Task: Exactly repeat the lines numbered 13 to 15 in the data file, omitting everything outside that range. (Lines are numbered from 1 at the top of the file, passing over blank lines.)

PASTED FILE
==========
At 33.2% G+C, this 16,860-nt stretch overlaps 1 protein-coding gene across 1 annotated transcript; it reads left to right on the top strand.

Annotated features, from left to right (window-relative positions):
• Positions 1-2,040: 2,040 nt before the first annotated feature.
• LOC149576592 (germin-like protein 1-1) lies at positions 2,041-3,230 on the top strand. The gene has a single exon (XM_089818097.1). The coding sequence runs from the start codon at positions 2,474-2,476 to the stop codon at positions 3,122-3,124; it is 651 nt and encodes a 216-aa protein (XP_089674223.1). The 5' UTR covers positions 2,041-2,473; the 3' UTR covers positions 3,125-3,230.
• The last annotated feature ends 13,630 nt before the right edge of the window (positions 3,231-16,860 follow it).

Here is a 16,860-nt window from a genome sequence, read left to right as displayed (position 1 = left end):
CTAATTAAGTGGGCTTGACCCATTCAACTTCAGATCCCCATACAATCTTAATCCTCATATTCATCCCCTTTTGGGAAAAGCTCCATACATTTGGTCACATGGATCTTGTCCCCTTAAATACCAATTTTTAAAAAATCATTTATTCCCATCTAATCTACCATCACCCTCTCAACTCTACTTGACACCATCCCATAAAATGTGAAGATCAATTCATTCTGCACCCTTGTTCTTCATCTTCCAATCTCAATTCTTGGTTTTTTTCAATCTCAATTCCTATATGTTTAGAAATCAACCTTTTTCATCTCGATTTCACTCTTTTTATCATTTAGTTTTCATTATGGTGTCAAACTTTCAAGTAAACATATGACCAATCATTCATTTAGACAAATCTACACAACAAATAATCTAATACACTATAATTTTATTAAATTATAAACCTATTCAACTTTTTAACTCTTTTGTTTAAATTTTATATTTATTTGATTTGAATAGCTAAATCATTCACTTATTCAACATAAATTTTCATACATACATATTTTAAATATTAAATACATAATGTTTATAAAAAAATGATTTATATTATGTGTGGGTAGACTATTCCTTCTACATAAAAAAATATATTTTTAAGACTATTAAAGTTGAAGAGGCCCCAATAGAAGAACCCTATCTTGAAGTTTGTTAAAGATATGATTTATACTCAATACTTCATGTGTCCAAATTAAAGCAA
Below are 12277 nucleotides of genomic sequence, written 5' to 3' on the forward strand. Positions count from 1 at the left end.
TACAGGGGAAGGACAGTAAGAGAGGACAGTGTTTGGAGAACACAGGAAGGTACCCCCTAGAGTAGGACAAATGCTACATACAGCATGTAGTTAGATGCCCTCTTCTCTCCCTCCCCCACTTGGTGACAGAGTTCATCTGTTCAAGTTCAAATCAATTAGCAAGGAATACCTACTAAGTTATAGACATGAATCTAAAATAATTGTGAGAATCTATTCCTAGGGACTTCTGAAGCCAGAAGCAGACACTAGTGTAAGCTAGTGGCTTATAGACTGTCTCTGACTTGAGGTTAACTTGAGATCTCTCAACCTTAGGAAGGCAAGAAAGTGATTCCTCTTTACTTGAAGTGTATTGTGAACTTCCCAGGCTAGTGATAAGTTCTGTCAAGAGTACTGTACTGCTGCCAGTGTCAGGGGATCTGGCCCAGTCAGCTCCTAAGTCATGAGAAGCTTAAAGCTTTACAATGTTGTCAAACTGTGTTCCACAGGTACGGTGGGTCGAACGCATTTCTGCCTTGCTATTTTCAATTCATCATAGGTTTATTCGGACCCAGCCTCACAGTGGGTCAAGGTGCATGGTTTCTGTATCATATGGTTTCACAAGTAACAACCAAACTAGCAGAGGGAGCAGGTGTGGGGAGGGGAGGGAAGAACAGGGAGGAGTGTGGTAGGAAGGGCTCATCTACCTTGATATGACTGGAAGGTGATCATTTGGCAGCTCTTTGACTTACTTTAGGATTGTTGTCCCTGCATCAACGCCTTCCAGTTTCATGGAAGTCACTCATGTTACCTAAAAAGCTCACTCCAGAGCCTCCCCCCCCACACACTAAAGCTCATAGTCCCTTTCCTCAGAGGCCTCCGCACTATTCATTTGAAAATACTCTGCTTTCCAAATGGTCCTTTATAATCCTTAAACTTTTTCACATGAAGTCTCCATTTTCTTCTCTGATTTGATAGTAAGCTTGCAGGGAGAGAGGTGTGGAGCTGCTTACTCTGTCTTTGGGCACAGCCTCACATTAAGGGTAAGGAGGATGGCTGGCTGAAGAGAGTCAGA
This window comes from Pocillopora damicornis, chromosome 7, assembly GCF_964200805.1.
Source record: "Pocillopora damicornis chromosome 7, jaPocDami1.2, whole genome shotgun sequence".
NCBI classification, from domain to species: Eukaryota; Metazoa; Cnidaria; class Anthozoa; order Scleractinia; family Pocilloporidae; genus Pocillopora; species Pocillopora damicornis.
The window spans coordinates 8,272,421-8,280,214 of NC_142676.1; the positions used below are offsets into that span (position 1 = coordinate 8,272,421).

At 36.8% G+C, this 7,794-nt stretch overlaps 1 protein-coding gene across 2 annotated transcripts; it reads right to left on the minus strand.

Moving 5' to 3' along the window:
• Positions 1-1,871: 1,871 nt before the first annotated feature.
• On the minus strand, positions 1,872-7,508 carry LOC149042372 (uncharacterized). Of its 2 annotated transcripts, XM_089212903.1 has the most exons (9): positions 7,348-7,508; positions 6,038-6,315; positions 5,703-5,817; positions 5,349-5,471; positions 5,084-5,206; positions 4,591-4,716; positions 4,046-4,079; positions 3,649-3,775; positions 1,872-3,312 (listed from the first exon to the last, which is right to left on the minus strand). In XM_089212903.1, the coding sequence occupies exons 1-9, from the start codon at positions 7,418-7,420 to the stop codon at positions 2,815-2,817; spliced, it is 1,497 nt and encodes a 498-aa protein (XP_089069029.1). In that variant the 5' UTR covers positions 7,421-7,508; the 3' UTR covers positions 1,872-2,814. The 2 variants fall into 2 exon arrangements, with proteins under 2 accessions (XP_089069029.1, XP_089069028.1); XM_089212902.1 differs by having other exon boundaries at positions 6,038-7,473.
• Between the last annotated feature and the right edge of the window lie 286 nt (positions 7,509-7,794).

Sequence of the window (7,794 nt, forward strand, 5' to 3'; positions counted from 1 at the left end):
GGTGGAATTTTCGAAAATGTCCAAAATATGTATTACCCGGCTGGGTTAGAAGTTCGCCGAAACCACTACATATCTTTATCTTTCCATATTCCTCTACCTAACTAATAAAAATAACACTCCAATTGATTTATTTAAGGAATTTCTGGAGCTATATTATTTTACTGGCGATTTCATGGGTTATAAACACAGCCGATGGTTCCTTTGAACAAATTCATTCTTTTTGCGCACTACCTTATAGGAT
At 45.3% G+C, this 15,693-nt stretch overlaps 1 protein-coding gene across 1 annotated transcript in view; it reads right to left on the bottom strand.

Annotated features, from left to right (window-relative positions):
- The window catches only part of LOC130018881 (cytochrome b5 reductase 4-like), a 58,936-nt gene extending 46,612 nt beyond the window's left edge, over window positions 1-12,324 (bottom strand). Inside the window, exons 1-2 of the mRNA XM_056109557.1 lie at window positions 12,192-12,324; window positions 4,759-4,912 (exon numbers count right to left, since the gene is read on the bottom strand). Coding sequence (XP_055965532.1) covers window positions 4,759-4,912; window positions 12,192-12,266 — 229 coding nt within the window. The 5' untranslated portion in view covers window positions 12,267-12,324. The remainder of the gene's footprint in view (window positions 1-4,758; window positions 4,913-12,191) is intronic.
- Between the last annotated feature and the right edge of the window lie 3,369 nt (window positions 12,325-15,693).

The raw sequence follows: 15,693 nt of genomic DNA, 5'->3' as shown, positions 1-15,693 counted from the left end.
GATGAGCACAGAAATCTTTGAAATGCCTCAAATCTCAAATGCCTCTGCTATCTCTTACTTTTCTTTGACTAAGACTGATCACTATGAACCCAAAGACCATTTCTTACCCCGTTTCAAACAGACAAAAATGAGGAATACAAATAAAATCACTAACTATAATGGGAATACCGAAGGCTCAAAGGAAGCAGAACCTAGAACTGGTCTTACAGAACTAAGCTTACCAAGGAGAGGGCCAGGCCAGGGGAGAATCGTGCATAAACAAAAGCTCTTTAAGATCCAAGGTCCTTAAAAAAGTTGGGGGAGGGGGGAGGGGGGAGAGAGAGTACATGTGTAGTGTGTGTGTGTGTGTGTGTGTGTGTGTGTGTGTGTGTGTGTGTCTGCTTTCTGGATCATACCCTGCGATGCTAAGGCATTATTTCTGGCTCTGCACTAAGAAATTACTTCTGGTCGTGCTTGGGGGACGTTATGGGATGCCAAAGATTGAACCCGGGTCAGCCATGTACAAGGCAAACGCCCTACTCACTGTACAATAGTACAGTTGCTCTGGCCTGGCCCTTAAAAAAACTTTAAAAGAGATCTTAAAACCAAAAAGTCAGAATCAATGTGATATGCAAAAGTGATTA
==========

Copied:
The window spans coordinates 8,272,421-8,280,214 of NC_142676.1; the positions used below are offsets into that span (position 1 = coordinate 8,272,421).

At 36.8% G+C, this 7,794-nt stretch overlaps 1 protein-coding gene across 2 annotated transcripts; it reads right to left on the minus strand.

Moving 5' to 3' along the window: